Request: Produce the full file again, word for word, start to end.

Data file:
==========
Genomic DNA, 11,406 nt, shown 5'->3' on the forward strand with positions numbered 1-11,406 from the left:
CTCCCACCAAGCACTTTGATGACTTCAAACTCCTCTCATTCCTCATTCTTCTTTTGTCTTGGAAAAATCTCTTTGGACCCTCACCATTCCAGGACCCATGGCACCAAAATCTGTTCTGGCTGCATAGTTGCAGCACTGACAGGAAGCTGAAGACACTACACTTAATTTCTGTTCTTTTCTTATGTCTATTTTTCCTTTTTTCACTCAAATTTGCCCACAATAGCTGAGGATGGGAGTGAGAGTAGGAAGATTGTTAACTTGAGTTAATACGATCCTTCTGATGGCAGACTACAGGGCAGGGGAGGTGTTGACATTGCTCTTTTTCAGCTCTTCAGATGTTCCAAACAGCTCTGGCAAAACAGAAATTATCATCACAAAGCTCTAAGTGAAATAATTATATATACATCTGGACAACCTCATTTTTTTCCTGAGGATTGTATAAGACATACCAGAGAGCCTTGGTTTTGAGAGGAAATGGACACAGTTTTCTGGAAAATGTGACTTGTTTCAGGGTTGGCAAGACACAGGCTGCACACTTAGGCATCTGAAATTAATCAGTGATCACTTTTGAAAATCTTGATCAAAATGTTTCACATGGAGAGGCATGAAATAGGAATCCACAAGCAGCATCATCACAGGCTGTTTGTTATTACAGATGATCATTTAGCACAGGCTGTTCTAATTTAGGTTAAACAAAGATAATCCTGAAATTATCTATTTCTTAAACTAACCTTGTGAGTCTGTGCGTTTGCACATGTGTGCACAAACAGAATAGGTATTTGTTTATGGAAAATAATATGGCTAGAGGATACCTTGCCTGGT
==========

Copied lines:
Genomic DNA, 11,406 nt, shown 5'->3' on the forward strand with positions numbered 1-11,406 from the left:
CTCCCACCAAGCACTTTGATGACTTCAAACTCCTCTCATTCCTCATTCTTCTTTTGTCTTGGAAAAATCTCTTTGGACCCTCACCATTCCAGGACCCATGGCACCAAAATCTGTTCTGGCTGCATAGTTGCAGCACTGACAGGAAGCTGAAGACACTACACTTAATTTCTGTTCTTTTCTTATGTCTATTTTTCCTTTTTTCACTCAAATTTGCCCACAATAGCTGAGGATGGGAGTGAGAGTAGGAAGATTGTTAACTTGAGTTAATACGATCCTTCTGATGGCAGACTACAGGGCAGGGGAGGTGTTGACATTGCTCTTTTTCAGCTCTTCAGATGTTCCAAACAGCTCTGGCAAAACAGAAATTATCATCACAAAGCTCTAAGTGAAATAATTATATATACATCTGGACAACCTCATTTTTTTCCTGAGGATTGTATAAGACATACCAGAGAGCCTTGGTTTTGAGAGGAAATGGACACAGTTTTCTGGAAAATGTGACTTGTTTCAGGGTTGGCAAGACACAGGCTGCACACTTAGGCATCTGAAATTAATCAGTGATCACTTTTGAAAATCTTGATCAAAATGTTTCACATGGAGAGGCATGAAATAGGAATCCACAAGCAGCATCATCACAGGCTGTTTGTTATTACAGATGATCATTTAGCACAGGCTGTTCTAATTTAGGTTAAACAAAGATAATCCTGAAATTATCTATTTCTTAAACTAACCTTGTGAGTCTGTGCGTTTGCACATGTGTGCACAAACAGAATAGGTATTTGTTTATGGAAAATAATATGGCTAGAGGATACCTTGCCTGGT